Support Your Park
Ways You Can Help
Supporting Frederick Law Olmsted National Historic Site can take on various forms. Our park utilizes volunteers and interns to support a variety of functions, from visitor services and education to buildings and grounds maintenance. Individuals sometimes help support the park financially, whether by direct financial donations or indirectly by purchasing books in our Eastern National cooperating association bookstore or by joining our friends group, the Friends of Fairsted.
Supporting Olmsted-designed parks and park systems can be accomplished through a variety of organizations, including the National Association for Olmsted Parks (NAOP) and through individual parks' friends groups. Such groups act as stewards in a variety of ways, whether through hands-on volunteering or educating surrounding communities about the park history and social value.
Ways You Can Help
"The Good Neighbors' program, the Fairsted site, and the education team provided me with the perfect environment to foster personal and professional development."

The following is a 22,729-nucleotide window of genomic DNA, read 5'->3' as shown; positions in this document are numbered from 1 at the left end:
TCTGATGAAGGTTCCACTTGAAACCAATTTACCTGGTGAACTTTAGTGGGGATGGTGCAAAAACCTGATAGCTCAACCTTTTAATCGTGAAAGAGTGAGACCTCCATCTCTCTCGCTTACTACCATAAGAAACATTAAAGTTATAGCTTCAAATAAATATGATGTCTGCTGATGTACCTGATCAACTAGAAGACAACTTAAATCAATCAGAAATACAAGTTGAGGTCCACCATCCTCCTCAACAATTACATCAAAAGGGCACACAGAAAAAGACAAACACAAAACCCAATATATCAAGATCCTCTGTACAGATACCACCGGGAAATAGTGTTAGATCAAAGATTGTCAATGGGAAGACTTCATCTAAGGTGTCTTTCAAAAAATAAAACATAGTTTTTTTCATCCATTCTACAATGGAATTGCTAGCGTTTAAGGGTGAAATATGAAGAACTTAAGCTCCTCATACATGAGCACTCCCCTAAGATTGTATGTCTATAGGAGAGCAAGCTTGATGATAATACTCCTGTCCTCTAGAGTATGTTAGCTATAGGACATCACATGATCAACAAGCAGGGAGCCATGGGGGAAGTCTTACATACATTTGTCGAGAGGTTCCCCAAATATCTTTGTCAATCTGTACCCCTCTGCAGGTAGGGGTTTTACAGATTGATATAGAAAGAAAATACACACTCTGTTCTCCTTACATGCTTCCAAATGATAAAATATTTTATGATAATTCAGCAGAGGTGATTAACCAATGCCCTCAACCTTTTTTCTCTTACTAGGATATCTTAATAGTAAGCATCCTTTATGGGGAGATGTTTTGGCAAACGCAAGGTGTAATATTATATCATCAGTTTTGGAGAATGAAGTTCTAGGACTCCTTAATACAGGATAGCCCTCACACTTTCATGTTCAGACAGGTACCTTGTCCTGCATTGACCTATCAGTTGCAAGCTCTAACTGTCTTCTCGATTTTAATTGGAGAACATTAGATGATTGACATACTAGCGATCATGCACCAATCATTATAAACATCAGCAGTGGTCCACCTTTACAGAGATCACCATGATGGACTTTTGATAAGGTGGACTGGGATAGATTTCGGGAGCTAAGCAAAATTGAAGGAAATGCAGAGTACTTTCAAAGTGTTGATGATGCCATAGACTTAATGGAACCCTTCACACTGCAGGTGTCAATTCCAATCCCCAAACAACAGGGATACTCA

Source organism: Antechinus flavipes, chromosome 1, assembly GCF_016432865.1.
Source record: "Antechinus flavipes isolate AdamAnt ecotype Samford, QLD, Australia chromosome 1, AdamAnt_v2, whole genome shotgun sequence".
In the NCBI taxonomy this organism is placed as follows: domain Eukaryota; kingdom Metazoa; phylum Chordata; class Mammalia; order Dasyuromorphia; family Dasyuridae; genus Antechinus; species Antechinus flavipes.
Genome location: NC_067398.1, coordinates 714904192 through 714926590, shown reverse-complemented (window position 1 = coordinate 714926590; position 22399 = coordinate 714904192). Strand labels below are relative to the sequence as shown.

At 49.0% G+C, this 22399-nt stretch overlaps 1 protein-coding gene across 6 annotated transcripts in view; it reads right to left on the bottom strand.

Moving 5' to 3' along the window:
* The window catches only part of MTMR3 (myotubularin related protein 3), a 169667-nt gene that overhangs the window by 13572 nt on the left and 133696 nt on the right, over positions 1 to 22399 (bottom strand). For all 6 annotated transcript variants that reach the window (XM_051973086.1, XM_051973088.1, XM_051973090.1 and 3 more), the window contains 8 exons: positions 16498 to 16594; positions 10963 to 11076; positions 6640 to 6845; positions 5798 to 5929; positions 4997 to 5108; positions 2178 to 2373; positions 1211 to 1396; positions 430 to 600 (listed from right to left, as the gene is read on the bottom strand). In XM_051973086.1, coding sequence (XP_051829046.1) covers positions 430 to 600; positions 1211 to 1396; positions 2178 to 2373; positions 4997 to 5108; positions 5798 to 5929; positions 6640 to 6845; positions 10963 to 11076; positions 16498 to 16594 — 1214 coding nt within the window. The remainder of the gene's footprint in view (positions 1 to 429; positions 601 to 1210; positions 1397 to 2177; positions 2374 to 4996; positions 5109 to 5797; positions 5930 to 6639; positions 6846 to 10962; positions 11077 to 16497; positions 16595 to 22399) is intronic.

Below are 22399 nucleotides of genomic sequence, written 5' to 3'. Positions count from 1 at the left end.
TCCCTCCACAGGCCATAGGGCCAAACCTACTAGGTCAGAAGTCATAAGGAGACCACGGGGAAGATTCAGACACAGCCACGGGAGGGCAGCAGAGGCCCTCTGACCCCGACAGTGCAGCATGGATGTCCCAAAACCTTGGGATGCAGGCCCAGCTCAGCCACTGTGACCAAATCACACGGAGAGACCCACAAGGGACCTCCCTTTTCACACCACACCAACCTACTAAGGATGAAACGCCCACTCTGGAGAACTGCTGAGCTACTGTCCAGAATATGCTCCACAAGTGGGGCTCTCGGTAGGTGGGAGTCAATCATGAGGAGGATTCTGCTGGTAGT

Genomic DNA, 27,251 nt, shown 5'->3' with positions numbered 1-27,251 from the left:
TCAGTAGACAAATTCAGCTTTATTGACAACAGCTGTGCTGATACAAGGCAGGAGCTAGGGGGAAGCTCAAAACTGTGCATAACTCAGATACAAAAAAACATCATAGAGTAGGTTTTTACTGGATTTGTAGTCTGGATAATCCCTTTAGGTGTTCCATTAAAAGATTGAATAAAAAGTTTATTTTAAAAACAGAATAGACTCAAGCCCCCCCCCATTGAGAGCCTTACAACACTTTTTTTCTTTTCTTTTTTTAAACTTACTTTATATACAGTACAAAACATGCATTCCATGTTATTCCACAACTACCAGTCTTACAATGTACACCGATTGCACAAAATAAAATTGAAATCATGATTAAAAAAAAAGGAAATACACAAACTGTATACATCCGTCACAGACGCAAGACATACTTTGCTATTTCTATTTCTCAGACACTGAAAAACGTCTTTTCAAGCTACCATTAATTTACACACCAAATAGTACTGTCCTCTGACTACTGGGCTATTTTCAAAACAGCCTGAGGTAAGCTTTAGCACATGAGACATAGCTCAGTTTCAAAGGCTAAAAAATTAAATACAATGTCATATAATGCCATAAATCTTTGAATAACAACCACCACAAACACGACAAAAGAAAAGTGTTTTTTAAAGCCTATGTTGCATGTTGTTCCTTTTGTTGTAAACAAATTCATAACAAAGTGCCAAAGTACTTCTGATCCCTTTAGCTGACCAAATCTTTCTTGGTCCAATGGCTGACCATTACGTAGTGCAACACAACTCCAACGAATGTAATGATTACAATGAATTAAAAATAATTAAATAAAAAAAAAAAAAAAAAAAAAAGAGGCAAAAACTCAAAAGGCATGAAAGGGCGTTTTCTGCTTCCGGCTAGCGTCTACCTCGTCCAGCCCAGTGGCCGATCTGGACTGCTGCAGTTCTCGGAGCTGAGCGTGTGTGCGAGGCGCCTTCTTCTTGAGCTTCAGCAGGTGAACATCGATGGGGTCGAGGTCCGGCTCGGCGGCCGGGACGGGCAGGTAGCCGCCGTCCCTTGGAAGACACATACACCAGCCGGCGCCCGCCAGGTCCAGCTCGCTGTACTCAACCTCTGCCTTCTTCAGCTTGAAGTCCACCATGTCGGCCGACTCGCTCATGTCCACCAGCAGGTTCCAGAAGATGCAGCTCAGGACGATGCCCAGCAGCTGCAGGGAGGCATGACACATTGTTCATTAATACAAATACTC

-Adrienne Sharigian, SCA Intern
"During my volunteer work at Fairsted, I assisted students and community members in discovering the legacy that Olmsted left behind, and in the process of helping, I found myself closer to the genius of Frederick Law Olmsted, his sons, and his associates than I had ever imagined."
-Sam Valentine, SCA Intern
"To me, one of the greatest perquisites of volunteering is being even a tiny part of the National Parks system - America's best idea."
-Erin VanSpeybroeck, Visitor Services Volunteer
"Volunteers help us carry out the stewardship mission defined by Frederick Law Olmsted Jr. in the language he contributed to the 1916 Organic Act establishing our agency. Without volunteers, we couldn't effectively conserve our site's resources, educate the public about them, and ensure they are around for visitors to experience in the future."
-Mark Swartz, Park Ranger and Volunteer Coordinator
"The service thus established shall promote and regulate the areas known as national parks, monuments, and reservations … [T]he fundamental purpose of said parks, monuments, and reservations … is to conserve the scenery and the natural and historic objects and the wild life therein and to provide for the enjoyment of the same in such manner and by such means as will leave them unimpaired for the enjoyment of future generations."